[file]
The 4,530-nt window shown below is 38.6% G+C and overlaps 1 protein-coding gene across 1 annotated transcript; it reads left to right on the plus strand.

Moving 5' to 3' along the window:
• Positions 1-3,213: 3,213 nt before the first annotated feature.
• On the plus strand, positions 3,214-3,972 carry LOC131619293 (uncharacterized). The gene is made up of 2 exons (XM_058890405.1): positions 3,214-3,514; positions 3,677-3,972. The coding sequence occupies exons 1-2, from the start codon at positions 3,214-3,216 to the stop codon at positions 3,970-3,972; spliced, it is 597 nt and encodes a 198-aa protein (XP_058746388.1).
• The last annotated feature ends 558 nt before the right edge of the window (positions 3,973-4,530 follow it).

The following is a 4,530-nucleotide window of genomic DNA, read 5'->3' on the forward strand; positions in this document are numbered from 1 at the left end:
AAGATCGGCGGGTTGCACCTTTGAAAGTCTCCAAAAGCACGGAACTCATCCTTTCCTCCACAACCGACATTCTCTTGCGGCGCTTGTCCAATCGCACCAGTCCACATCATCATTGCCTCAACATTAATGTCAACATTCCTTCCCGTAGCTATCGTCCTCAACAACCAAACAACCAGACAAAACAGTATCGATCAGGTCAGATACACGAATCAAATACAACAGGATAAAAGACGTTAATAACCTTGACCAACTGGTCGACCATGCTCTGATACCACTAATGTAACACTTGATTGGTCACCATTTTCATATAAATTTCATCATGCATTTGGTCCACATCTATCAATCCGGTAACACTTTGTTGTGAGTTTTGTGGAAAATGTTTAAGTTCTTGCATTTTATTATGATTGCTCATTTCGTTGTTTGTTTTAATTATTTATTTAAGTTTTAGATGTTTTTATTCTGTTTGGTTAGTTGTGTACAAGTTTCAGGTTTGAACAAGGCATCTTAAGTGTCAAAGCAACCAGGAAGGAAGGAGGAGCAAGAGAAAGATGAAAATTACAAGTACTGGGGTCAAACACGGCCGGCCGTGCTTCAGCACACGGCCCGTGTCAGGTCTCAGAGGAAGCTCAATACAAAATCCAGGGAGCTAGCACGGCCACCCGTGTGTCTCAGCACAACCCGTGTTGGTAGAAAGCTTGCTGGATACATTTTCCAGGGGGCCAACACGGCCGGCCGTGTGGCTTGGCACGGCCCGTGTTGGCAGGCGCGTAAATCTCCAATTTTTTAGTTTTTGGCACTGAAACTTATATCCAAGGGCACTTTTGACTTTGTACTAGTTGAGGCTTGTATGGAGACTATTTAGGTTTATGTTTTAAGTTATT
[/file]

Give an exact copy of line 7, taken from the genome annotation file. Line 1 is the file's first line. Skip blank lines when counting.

AAGATCGGCGGGTTGCACCTTTGAAAGTCTCCAAAAGCACGGAACTCATCCTTTCCTCCACAACCGACATTCTCTTGCGGCGCTTGTCCAATCGCACCAGTCCACATCATCATTGCCTCAACATTAATGTCAACATTCCTTCCCGTAGCTATCGTCCTCAACAACCAAACAACCAGACAAAACAGTATCGATCAGGTCAGATACACGAATCAAATACAACAGGATAAAAGACGTTAATAACCTTGACCAACTGGTCGACCATGCTCTGATACCACTAATGTAACACTTGATTGGTCACCATTTTCATATAAATTTCATCATGCATTTGGTCCACATCTATCAATCCGGTAACACTTTGTTGTGAGTTTTGTGGAAAATGTTTAAGTTCTTGCATTTTATTATGATTGCTCATTTCGTTGTTTGTTTTAATTATTTATTTAAGTTTTAGATGTTTTTATTCTGTTTGGTTAGTTGTGTACAAGTTTCAGGTTTGAACAAGGCATCTTAAGTGTCAAAGCAACCAGGAAGGAAGGAGGAGCAAGAGAAAGATGAAAATTACAAGTACTGGGGTCAAACACGGCCGGCCGTGCTTCAGCACACGGCCCGTGTCAGGTCTCAGAGGAAGCTCAATACAAAATCCAGGGAGCTAGCACGGCCACCCGTGTGTCTCAGCACAACCCGTGTTGGTAGAAAGCTTGCTGGATACATTTTCCAGGGGGCCAACACGGCCGGCCGTGTGGCTTGGCACGGCCCGTGTTGGCAGGCGCGTAAATCTCCAATTTTTTAGTTTTTGGCACTGAAACTTATATCCAAGGGCACTTTTGACTTTGTACTAGTTGAGGCTTGTATGGAGACTATTTAGGTTTATGTTTTAAGTTATT